Qayyum Chaudhary, chairman of the Small Heath Conservative Constituency Association in Birmingham, has quit, along with his deputies Arif Khan and Moeen Chowdary, vice-chairman Nasreen Kayani, treasurer Saghir Ahmed and ward chairmen Farid Khan and Noor Hussain.
Mr Chaudhary alleged that right-wingers at Conservative Central Office plotted to prevent members from ethnic minorities from being put on to the candidates' list from which prospective candidates are chosen to stand.
'We are not the right colour or creed for them. Pressure from the right wing has resulted in frustration and disappointment by people who have spent much time, money and energy for the party,' Mr Chaudhary said. He added that other non-executive party members were resigning too.
'I contested this seat for the Tories at the last election and then afterwards I was told that I could not be a candidate. No one told me why. I could not get a straight answer and if I wrote to anybody I did not get a reply,' he said.
A Central Office spokesman dismissed his claims. 'He became a constituency chairman and yet he is saying that he cannot get on in the party. He was a parliamentary candidate in 1992. We actively encourage members from ethnic minorities to become candidates at every level of representation.'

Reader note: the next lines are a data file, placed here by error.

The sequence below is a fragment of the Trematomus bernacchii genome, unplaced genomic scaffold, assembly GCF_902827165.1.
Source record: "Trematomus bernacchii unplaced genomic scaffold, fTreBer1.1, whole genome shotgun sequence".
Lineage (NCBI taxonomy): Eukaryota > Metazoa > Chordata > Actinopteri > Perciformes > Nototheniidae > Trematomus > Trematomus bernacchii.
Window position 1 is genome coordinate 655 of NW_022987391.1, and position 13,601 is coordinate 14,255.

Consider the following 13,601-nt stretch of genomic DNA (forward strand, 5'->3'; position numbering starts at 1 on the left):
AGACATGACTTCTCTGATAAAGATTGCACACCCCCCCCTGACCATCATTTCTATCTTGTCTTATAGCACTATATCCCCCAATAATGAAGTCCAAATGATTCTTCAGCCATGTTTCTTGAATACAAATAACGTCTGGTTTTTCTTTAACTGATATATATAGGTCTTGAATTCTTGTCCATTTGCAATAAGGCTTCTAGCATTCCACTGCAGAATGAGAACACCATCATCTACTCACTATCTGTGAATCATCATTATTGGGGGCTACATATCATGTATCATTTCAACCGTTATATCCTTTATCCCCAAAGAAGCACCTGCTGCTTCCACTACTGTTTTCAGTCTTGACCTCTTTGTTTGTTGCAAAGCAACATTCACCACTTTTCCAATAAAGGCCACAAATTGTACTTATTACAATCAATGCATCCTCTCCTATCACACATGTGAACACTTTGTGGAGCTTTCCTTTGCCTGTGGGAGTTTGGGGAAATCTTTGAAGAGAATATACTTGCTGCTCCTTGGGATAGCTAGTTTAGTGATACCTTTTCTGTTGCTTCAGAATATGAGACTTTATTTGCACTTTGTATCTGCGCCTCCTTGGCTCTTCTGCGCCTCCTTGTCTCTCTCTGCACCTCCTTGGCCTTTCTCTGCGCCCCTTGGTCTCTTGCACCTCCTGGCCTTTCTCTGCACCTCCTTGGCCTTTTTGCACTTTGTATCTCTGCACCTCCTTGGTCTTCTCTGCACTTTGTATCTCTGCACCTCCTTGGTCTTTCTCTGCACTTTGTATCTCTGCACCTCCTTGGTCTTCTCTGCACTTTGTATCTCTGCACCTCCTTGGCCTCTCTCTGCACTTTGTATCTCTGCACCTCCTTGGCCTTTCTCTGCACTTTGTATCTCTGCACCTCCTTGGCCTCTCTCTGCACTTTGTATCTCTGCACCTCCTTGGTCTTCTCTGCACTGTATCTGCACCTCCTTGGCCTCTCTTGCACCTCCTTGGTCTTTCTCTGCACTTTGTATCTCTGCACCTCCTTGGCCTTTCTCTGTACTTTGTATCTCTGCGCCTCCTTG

He added: 'There are a number of candidates from ethnic minorities on the candidates' lists. Individual members' resigning is a matter for them. The association in Small Heath will continue.'
Bernard Zissman, leader of the Tory group on Birmingham City Council, said: 'I think this is a great storm in a teacup. It is sad that we are losing people but Small Heath is not exactly a hotbed of Conservatism in Birmingham.' He added: 'I have been leader of the Tory group for a couple of years and Mr Chaudhary has never been to see me to suggest that there may be something wrong.'
Mr Chaudhary, who sits on the West Midlands area committee of the party's One Nation Forum, added disenchantment among Small Heath Tories had been heightened by heavy-handed enforcement of immigration laws.
Mr Chaudhary alleges that a female party member, who married someone from the Indian sub-continent, was refused permission to bring her husband into Britain, although she wanted to stay to care for two seriously ill siblings.
Another member was refused permission to bring her fiance to Britain for their wedding, on a short-term visa, after which they would have returned to the Indian sub-continent. She had to take her family to her wedding overseas at a cost of pounds 8,000. 'This particular problem started last year before we could challenge decisions through adjudications and we usually won. But last year the right of appeal was taken away,' Mr Chaudhary, an immigration adviser, said.
'I find it very difficult to operate because there is no way that I can assist our members . . . If they have a problem and we refer it to the Government, we do not get any helpful response.'Reuse content